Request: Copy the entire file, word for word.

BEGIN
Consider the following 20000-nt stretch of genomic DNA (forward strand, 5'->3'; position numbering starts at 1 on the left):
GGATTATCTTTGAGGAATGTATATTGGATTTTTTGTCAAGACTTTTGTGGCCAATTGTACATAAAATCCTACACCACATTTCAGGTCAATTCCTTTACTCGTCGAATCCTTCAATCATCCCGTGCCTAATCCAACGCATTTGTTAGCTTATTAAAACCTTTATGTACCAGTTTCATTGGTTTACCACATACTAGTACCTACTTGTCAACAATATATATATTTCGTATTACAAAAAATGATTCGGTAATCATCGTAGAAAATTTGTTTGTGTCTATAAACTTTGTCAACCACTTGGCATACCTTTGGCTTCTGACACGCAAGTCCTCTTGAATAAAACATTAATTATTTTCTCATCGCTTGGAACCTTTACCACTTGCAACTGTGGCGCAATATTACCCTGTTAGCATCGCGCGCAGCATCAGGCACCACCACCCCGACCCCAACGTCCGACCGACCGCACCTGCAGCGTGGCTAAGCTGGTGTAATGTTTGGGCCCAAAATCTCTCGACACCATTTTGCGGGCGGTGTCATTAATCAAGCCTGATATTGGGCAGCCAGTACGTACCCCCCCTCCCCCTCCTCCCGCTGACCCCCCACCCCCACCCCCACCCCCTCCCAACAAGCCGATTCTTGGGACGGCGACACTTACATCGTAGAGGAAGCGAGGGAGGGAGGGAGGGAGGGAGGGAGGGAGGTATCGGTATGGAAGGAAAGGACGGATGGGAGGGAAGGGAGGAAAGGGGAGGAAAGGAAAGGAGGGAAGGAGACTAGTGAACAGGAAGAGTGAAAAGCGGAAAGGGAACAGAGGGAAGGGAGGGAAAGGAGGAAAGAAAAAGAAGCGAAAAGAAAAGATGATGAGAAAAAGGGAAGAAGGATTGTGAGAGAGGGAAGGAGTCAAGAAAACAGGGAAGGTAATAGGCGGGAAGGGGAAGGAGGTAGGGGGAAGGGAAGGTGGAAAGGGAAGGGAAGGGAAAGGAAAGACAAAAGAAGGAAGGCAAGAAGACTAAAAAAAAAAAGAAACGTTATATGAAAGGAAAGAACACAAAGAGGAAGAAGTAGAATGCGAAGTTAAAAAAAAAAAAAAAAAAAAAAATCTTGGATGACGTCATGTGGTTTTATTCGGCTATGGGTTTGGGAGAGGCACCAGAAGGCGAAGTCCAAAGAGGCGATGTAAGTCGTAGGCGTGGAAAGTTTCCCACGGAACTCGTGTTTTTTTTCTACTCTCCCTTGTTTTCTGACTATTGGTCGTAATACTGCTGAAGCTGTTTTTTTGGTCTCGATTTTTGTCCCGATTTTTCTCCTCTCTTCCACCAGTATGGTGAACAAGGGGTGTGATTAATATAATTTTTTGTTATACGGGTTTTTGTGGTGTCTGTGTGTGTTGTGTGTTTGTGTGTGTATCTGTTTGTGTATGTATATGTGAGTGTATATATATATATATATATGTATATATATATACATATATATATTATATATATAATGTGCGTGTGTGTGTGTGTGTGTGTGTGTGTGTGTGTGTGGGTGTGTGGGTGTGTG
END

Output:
Consider the following 20000-nt stretch of genomic DNA (forward strand, 5'->3'; position numbering starts at 1 on the left):
GGATTATCTTTGAGGAATGTATATTGGATTTTTTGTCAAGACTTTTGTGGCCAATTGTACATAAAATCCTACACCACATTTCAGGTCAATTCCTTTACTCGTCGAATCCTTCAATCATCCCGTGCCTAATCCAACGCATTTGTTAGCTTATTAAAACCTTTATGTACCAGTTTCATTGGTTTACCACATACTAGTACCTACTTGTCAACAATATATATATTTCGTATTACAAAAAATGATTCGGTAATCATCGTAGAAAATTTGTTTGTGTCTATAAACTTTGTCAACCACTTGGCATACCTTTGGCTTCTGACACGCAAGTCCTCTTGAATAAAACATTAATTATTTTCTCATCGCTTGGAACCTTTACCACTTGCAACTGTGGCGCAATATTACCCTGTTAGCATCGCGCGCAGCATCAGGCACCACCACCCCGACCCCAACGTCCGACCGACCGCACCTGCAGCGTGGCTAAGCTGGTGTAATGTTTGGGCCCAAAATCTCTCGACACCATTTTGCGGGCGGTGTCATTAATCAAGCCTGATATTGGGCAGCCAGTACGTACCCCCCCTCCCCCTCCTCCCGCTGACCCCCCACCCCCACCCCCACCCCCTCCCAACAAGCCGATTCTTGGGACGGCGACACTTACATCGTAGAGGAAGCGAGGGAGGGAGGGAGGGAGGGAGGGAGGGAGGTATCGGTATGGAAGGAAAGGACGGATGGGAGGGAAGGGAGGAAAGGGGAGGAAAGGAAAGGAGGGAAGGAGACTAGTGAACAGGAAGAGTGAAAAGCGGAAAGGGAACAGAGGGAAGGGAGGGAAAGGAGGAAAGAAAAAGAAGCGAAAAGAAAAGATGATGAGAAAAAGGGAAGAAGGATTGTGAGAGAGGGAAGGAGTCAAGAAAACAGGGAAGGTAATAGGCGGGAAGGGGAAGGAGGTAGGGGGAAGGGAAGGTGGAAAGGGAAGGGAAGGGAAAGGAAAGACAAAAGAAGGAAGGCAAGAAGACTAAAAAAAAAAAGAAACGTTATATGAAAGGAAAGAACACAAAGAGGAAGAAGTAGAATGCGAAGTTAAAAAAAAAAAAAAAAAAAAAAATCTTGGATGACGTCATGTGGTTTTATTCGGCTATGGGTTTGGGAGAGGCACCAGAAGGCGAAGTCCAAAGAGGCGATGTAAGTCGTAGGCGTGGAAAGTTTCCCACGGAACTCGTGTTTTTTTTCTACTCTCCCTTGTTTTCTGACTATTGGTCGTAATACTGCTGAAGCTGTTTTTTTGGTCTCGATTTTTGTCCCGATTTTTCTCCTCTCTTCCACCAGTATGGTGAACAAGGGGTGTGATTAATATAATTTTTTGTTATACGGGTTTTTGTGGTGTCTGTGTGTGTTGTGTGTTTGTGTGTGTATCTGTTTGTGTATGTATATGTGAGTGTATATATATATATATATATGTATATATATATACATATATATATTATATATATAATGTGCGTGTGTGTGTGTGTGTGTGTGTGTGTGTGTGTGTGGGTGTGTGGGTGTGTG